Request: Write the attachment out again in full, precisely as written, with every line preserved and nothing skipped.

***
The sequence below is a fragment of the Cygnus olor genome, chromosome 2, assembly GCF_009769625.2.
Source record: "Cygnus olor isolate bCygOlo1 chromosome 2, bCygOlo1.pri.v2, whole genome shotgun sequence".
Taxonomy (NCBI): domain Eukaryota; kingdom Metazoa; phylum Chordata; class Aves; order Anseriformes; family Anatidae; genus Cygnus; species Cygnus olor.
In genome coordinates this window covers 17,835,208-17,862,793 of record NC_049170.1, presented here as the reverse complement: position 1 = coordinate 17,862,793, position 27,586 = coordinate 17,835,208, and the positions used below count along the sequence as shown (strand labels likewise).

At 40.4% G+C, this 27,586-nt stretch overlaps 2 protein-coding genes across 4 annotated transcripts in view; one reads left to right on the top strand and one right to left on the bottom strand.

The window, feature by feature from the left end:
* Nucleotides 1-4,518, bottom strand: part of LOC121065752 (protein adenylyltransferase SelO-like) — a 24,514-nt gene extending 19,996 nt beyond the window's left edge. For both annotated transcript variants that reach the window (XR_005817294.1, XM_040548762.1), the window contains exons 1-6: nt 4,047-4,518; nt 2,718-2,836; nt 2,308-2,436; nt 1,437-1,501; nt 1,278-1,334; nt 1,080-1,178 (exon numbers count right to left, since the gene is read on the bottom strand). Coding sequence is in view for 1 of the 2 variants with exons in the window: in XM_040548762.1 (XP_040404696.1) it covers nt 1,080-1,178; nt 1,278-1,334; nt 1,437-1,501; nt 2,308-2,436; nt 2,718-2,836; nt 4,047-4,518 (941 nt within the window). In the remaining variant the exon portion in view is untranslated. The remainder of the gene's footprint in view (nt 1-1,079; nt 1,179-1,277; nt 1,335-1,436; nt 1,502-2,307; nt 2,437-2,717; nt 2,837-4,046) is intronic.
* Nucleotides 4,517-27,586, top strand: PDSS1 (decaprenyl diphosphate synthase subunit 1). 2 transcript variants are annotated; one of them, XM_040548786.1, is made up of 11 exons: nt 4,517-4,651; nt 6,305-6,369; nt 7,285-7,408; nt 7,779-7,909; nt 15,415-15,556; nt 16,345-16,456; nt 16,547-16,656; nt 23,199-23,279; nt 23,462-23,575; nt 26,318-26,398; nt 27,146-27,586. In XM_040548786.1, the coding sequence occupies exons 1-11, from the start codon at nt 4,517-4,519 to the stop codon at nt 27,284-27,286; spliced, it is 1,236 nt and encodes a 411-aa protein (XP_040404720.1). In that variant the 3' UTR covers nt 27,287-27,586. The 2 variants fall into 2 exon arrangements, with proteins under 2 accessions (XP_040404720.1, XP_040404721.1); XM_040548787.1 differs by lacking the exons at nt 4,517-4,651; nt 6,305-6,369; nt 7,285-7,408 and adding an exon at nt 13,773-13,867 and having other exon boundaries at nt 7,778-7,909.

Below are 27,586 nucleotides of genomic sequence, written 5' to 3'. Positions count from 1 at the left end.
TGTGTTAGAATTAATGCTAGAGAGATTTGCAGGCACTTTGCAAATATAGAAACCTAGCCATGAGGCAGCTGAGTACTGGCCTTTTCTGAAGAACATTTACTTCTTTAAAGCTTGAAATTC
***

The sequence below is a fragment of the Cygnus olor genome, chromosome 2, assembly GCF_009769625.2.
Source record: "Cygnus olor isolate bCygOlo1 chromosome 2, bCygOlo1.pri.v2, whole genome shotgun sequence".
Taxonomy (NCBI): domain Eukaryota; kingdom Metazoa; phylum Chordata; class Aves; order Anseriformes; family Anatidae; genus Cygnus; species Cygnus olor.
In genome coordinates this window covers 17,835,208-17,862,793 of record NC_049170.1, presented here as the reverse complement: position 1 = coordinate 17,862,793, position 27,586 = coordinate 17,835,208, and the positions used below count along the sequence as shown (strand labels likewise).

At 40.4% G+C, this 27,586-nt stretch overlaps 2 protein-coding genes across 4 annotated transcripts in view; one reads left to right on the top strand and one right to left on the bottom strand.

The window, feature by feature from the left end:
* Nucleotides 1-4,518, bottom strand: part of LOC121065752 (protein adenylyltransferase SelO-like) — a 24,514-nt gene extending 19,996 nt beyond the window's left edge. For both annotated transcript variants that reach the window (XR_005817294.1, XM_040548762.1), the window contains exons 1-6: nt 4,047-4,518; nt 2,718-2,836; nt 2,308-2,436; nt 1,437-1,501; nt 1,278-1,334; nt 1,080-1,178 (exon numbers count right to left, since the gene is read on the bottom strand). Coding sequence is in view for 1 of the 2 variants with exons in the window: in XM_040548762.1 (XP_040404696.1) it covers nt 1,080-1,178; nt 1,278-1,334; nt 1,437-1,501; nt 2,308-2,436; nt 2,718-2,836; nt 4,047-4,518 (941 nt within the window). In the remaining variant the exon portion in view is untranslated. The remainder of the gene's footprint in view (nt 1-1,079; nt 1,179-1,277; nt 1,335-1,436; nt 1,502-2,307; nt 2,437-2,717; nt 2,837-4,046) is intronic.
* Nucleotides 4,517-27,586, top strand: PDSS1 (decaprenyl diphosphate synthase subunit 1). 2 transcript variants are annotated; one of them, XM_040548786.1, is made up of 11 exons: nt 4,517-4,651; nt 6,305-6,369; nt 7,285-7,408; nt 7,779-7,909; nt 15,415-15,556; nt 16,345-16,456; nt 16,547-16,656; nt 23,199-23,279; nt 23,462-23,575; nt 26,318-26,398; nt 27,146-27,586. In XM_040548786.1, the coding sequence occupies exons 1-11, from the start codon at nt 4,517-4,519 to the stop codon at nt 27,284-27,286; spliced, it is 1,236 nt and encodes a 411-aa protein (XP_040404720.1). In that variant the 3' UTR covers nt 27,287-27,586. The 2 variants fall into 2 exon arrangements, with proteins under 2 accessions (XP_040404720.1, XP_040404721.1); XM_040548787.1 differs by lacking the exons at nt 4,517-4,651; nt 6,305-6,369; nt 7,285-7,408 and adding an exon at nt 13,773-13,867 and having other exon boundaries at nt 7,778-7,909.

Below are 27,586 nucleotides of genomic sequence, written 5' to 3'. Positions count from 1 at the left end.
TGTGTTAGAATTAATGCTAGAGAGATTTGCAGGCACTTTGCAAATATAGAAACCTAGCCATGAGGCAGCTGAGTACTGGCCTTTTCTGAAGAACATTTACTTCTTTAAAGCTTGAAATTC